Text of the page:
The Situationist

Archive for January 20th, 2012

If Guns Don’t Kill People, Sometimes Gun-Saturated Situations Do

Posted by The Situationist Staff on January 20, 2012

Matty McFeely, former President of SALMS and current 3L, just had a situationist-inspired letter to the editor published in The New YorkerThe article to which he was responding (by Rachel Aviv’s “No Remorse,” January 2, 2012) was about a 15-year-old sentenced to life without parole for shooting his grandfather.  Before the murder, the boy’s girlfriend had just dumped him and a number of other things weren’t going his way, and the article asked whether putting a minor away for life was appropriate. Matty’s letter read as follows:

Aviv’s article forces us to rethink the justice system’s treatment of young adults, but it should also be a call for stricter gun control. It was too simple for Eliason to take “his grandfather’s loaded gun off the coatrack” and then shoot his grandfather. Eliason’s grim tale shows what surveys have already told us: the availability of guns is linked to higher rates of both suicide and homicide. A teen-ager’s rather routine funk became a senseless tragedy because a lethal device was at hand. A person’s situation has a lot of power over his or her behavior; we would be wise to recognize that fact and shape our situations accordingly.

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Posted in Law | Tagged: , , | Leave a Comment »

The Situation of Psychopathy

Posted by Jon Hanson on January 20, 2012

A former student of mine, Brett Murphy, has co-authored a fascinating and sophisticated paper on the roots of psychopathy, which you can download on SSRN.  Here’s the abstract.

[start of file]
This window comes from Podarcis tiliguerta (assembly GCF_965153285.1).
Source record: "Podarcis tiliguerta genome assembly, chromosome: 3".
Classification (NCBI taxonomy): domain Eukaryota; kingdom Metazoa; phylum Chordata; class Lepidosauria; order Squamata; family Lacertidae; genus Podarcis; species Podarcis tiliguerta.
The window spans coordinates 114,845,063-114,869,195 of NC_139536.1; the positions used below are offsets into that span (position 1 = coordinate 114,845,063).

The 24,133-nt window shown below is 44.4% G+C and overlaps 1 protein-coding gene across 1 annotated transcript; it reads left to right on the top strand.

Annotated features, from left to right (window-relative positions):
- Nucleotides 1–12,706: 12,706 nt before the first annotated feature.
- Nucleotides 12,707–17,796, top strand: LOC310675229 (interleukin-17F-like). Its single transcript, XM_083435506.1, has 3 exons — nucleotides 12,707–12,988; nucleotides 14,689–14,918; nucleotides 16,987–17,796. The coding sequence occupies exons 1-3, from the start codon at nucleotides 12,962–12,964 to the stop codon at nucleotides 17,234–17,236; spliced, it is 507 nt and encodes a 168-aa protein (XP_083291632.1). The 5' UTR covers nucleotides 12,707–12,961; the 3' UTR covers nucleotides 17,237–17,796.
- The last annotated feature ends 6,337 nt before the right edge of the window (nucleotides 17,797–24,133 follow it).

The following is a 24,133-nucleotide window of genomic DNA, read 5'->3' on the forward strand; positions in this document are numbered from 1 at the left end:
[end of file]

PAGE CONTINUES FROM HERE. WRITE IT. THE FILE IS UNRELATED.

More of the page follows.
“Psychopathy” is a psychopathological construct involving a diverse set of affective deficits and behavioral disinhibitions that result in substantial antisocial behavior, and includes traits such as extreme egocentricity, profound lack of empathy, and limited ability to experience guilt and remorse. The costs that “psychopaths” impose on society are enormous. Researchers have estimated that they comprise more than 15 percent of the adult prison population and are even more highly represented among repeat violent offenders. Although psychopaths are not necessarily violent, when they do commit violent offenses, their violence is very often coldblooded, predatorial, and instrumentally employed in the pursuit of another goal, such as money, sex, or power.

This unpublished manuscript extensively reviews and summarizes much of the psychological and neurobiological literature related to “psychopathy.” In addition to reviewing the existing findings regarding psychopathy and the prominent hypotheses regarding its etiology and unifying characteristics, this manuscript also offers a novel theory of the primary form of psychopathy, the “power assessment” hypothesis. This “power assessment” hypothesis argues: (1) that much of human behavior and cognition is causally influenced by bioregulatory mechanisms related to internal, subconscious assessments of power; and (2) that abnormalities in these mechanisms, when present starting early in childhood, may generate the cognitive, attentional, and behavorial characteristics of primary psychopathy.

Download the paper for free here.

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Image from Flickr.

Posted in Abstracts | Tagged: , , | 1 Comment »

 
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